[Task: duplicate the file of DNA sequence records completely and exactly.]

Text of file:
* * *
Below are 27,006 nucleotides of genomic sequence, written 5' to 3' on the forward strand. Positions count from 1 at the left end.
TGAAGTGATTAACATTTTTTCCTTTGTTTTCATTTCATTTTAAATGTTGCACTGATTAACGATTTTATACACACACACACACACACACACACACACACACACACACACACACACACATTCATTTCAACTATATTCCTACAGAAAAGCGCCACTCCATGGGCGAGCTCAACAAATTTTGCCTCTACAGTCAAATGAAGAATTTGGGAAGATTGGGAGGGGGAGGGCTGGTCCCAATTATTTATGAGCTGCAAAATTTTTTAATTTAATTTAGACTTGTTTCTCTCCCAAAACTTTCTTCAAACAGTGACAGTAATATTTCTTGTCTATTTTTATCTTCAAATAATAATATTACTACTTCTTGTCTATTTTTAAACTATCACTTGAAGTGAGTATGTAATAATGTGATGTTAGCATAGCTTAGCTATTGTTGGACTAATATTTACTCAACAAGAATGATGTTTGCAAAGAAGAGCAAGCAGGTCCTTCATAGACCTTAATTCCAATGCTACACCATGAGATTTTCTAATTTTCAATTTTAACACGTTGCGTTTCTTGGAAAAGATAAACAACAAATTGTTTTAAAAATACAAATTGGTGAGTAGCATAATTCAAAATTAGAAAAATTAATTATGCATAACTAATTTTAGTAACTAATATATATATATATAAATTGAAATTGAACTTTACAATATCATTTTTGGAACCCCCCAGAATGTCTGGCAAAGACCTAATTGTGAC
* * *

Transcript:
Below are 27,006 nucleotides of genomic sequence, written 5' to 3' on the forward strand. Positions count from 1 at the left end.
TGAAGTGATTAACATTTTTTCCTTTGTTTTCATTTCATTTTAAATGTTGCACTGATTAACGATTTTATACACACACACACACACACACACACACACACACACACACACACACACACATTCATTTCAACTATATTCCTACAGAAAAGCGCCACTCCATGGGCGAGCTCAACAAATTTTGCCTCTACAGTCAAATGAAGAATTTGGGAAGATTGGGAGGGGGAGGGCTGGTCCCAATTATTTATGAGCTGCAAAATTTTTTAATTTAATTTAGACTTGTTTCTCTCCCAAAACTTTCTTCAAACAGTGACAGTAATATTTCTTGTCTATTTTTATCTTCAAATAATAATATTACTACTTCTTGTCTATTTTTAAACTATCACTTGAAGTGAGTATGTAATAATGTGATGTTAGCATAGCTTAGCTATTGTTGGACTAATATTTACTCAACAAGAATGATGTTTGCAAAGAAGAGCAAGCAGGTCCTTCATAGACCTTAATTCCAATGCTACACCATGAGATTTTCTAATTTTCAATTTTAACACGTTGCGTTTCTTGGAAAAGATAAACAACAAATTGTTTTAAAAATACAAATTGGTGAGTAGCATAATTCAAAATTAGAAAAATTAATTATGCATAACTAATTTTAGTAACTAATATATATATATATAAATTGAAATTGAACTTTACAATATCATTTTTGGAACCCCCCAGAATGTCTGGCAAAGACCTAATTGTGAC